Neither my sister nor I knew that Anansi Boys was a spinoff from a book Gaiman wrote previously called American Gods until after we’d finished it. That fact explains why both of us were confused at the beginning of the book: it just sort of charges right in with little explanation or background. I guess the reader is already supposed to be somewhat invested in the characters because of the other novel, but I wasn’t all that interested in the plot until about halfway through. Once the action of the story really got going I finished the book in a couple of hours, but it was slow going before that. I’ll read more of Gaiman’s books because I think they’re really special in terms of ideas and their concern with the idea of storytelling, but I was only lukewarm about this one. My sister felt the same.
I reviewed a book by Kate Morton previously on Well Read, and was annoyed by how much Morton likes to borrow from her source material in terms of plot. That feeling carried over to The House at Riverton, but less so. The main character of this book is an elderly woman (she’s 98) named Grace who lives in a retirement home in England. In her youth, Grace worked as a housemaid at an estate called Riverton. A terrible accident took place while Grace was working there (a young poet shot himself), and a movie about the event is in the process being made. The director asks Grace to help with the authenticity of the project, and as a result Grace begins to reminisce and rehash the dark secret of what really happened at Riverton.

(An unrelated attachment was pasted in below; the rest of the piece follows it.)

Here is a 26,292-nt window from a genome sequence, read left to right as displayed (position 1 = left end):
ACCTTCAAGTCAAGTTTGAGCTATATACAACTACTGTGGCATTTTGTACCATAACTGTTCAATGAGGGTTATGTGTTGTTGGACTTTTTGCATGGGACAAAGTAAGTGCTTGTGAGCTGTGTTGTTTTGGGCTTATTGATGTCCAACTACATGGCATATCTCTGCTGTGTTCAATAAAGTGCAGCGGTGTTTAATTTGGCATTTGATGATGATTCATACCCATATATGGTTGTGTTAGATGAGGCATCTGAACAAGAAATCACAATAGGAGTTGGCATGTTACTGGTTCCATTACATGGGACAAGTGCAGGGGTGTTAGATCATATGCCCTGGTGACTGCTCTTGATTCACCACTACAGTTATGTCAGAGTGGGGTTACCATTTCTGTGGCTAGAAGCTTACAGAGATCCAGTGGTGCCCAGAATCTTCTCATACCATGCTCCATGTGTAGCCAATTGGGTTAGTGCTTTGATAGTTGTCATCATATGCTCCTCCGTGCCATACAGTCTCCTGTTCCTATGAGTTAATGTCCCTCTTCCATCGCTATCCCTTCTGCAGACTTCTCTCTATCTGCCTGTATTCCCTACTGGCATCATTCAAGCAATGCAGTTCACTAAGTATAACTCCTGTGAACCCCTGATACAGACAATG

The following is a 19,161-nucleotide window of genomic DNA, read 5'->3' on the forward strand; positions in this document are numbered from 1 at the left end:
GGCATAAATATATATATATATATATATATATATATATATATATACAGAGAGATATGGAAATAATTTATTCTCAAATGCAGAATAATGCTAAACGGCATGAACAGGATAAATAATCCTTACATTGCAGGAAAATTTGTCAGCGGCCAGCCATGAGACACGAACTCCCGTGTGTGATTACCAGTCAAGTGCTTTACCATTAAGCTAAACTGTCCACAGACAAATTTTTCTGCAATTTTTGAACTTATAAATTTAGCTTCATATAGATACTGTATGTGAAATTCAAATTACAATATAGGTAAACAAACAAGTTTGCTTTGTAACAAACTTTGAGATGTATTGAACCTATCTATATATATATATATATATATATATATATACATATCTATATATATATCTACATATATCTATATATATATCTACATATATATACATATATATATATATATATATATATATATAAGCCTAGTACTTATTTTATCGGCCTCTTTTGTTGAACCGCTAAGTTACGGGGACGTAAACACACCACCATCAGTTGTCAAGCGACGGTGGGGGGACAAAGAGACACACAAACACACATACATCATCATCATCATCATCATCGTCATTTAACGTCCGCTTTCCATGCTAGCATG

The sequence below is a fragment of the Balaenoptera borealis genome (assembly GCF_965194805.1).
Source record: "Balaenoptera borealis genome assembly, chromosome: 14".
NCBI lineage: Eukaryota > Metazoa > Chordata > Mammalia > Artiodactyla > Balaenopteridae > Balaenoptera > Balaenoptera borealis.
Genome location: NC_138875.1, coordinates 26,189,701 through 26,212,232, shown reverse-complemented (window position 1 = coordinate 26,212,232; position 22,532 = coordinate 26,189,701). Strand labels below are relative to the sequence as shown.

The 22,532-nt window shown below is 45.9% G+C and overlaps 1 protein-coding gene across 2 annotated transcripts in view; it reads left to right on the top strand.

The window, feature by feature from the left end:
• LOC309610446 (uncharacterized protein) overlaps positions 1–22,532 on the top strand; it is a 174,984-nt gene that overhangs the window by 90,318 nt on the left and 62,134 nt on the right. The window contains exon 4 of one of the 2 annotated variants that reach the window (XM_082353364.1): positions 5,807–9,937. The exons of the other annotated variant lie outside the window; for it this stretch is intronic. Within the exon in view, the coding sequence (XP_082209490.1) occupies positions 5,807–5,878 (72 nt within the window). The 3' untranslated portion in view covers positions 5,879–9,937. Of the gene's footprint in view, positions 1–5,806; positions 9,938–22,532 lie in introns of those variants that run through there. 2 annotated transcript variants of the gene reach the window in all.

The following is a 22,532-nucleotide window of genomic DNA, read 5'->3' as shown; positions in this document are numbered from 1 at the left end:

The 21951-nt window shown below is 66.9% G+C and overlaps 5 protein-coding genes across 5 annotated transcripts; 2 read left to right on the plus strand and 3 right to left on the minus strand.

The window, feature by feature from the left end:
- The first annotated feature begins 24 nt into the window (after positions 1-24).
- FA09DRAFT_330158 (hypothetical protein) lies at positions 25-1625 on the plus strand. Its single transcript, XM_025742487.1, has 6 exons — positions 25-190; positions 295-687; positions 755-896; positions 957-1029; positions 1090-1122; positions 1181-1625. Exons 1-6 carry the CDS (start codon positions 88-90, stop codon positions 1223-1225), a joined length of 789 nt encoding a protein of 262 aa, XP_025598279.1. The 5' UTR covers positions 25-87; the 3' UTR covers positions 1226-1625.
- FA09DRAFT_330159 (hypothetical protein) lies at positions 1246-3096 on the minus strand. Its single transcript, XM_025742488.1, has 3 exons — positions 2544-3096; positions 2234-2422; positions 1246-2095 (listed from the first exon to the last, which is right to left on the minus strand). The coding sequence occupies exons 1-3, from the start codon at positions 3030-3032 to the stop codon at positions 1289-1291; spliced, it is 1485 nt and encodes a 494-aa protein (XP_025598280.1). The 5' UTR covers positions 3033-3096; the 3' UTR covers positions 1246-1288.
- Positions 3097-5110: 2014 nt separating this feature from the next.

Though the frame story takes place in the present day, most of the novel’s actual plot takes place in the years after World War I. The daughters of the Riverton family, Emmeline and Hannah, are the main characters as well as the main players in the plot. A lot of what I’ve come to expect from Morton is present in this book: a love triangle, sordid secrets, and an opulent setting. What results is a sort of cross between The Great Gatsby and Downton Abbey. That’s what I mean about Morton borrowing a lot from her source material: many of the plot elements have definitely been done before. That doesn’t stop The House at Riverton from being an exciting read, but it does make the twists a little less surprising than they should be.